House prices over the next five years are forecast to rise at half the rate of the past five years, according to Savills’ Residential Property Forecasts.

Data - Autumn 2017 Residential Property Forecasts

The report predicts 14% house price growth in the UK between 2018 and 2022.

The firm expects the market to struggle next year amid Brexit uncertainty and recover in 2019 as the terms of the UK’s exit from the EU become clearer. Towards the end of the five-year period, it forecasts that interest rate increases will cause the market to cool again.

“Brexit uncertainty is expected to dampen the market until negotiations have taken place and we exit the EU in 2019,” says Lucian Cook, director of residential research at Savills.

“By 2020, we will understand how the Brexit transitional arrangements are likely to work and we predict there will be a degree of pent-up demand coming back into the market.

“But as higher interest rates feed through to mortgage lenders’ affordability tests in 2021, people will be held back on the amount they can afford to borrow to purchase a property.”

Savills is also forecasting that price growth will be highest in areas of the country where housing is most affordable. The North West market is expected to perform particularly well. House prices in the region sit at a modest multiple of 5.6 times average incomes compared with 12.9 times in London.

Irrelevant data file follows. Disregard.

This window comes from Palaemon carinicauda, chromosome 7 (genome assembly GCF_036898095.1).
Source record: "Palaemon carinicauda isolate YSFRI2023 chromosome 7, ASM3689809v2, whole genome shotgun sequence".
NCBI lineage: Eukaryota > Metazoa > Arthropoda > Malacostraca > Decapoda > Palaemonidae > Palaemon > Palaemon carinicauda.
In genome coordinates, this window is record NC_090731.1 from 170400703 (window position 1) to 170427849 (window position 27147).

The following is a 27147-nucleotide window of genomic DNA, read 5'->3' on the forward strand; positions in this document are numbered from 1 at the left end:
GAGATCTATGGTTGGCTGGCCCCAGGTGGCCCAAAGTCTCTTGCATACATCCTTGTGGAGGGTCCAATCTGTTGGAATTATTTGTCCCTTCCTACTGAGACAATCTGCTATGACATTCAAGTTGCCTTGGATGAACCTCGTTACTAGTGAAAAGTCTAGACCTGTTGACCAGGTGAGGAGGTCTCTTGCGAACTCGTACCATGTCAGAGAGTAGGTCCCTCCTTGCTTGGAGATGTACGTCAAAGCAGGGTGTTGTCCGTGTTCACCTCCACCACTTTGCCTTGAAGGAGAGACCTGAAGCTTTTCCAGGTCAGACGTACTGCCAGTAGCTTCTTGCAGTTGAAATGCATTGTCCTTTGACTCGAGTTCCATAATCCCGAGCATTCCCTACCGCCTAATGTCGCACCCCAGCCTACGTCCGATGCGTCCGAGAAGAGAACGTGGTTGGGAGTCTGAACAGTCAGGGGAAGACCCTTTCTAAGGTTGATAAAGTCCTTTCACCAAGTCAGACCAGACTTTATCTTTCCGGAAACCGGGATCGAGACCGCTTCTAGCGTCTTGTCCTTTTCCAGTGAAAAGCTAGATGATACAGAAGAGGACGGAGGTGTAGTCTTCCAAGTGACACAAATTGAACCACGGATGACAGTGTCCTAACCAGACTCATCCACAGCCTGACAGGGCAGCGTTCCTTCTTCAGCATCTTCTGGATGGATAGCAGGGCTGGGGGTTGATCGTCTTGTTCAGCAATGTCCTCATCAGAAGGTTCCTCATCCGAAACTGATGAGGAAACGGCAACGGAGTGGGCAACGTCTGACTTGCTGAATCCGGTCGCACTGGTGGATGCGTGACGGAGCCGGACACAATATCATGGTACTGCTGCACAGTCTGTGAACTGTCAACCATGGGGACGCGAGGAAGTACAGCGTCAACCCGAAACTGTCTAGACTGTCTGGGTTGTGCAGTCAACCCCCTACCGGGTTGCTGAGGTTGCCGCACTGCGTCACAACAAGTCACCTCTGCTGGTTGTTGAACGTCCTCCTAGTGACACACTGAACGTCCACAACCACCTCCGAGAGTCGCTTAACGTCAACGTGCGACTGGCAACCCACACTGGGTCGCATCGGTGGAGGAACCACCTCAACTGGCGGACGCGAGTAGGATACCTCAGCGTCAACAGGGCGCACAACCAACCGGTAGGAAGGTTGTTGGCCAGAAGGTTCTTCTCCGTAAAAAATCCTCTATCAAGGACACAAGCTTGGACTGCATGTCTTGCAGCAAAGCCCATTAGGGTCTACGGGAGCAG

The region also boasts a strong outlook for economic and employment growth, Savills adds.

The fact we have less house price growth gives us a little more stability and sustainability in the market - Lucian Cook, Savills

As a result, the firm is predicting 18% price growth in the North West, more than double the 7% growth expected in London.

Cook adds that relatively low levels of house price growth over the coming years will not necessarily be bad for the long-term health of the market.

“The fact we have less house price growth gives us a little more stability and sustainability in the market,” he says.

“In the past, rapid growth has acted as a double-edged sword. It makes people feel rich when their home increases in value, but they have to find twice the size of the deposit to move up the ladder.”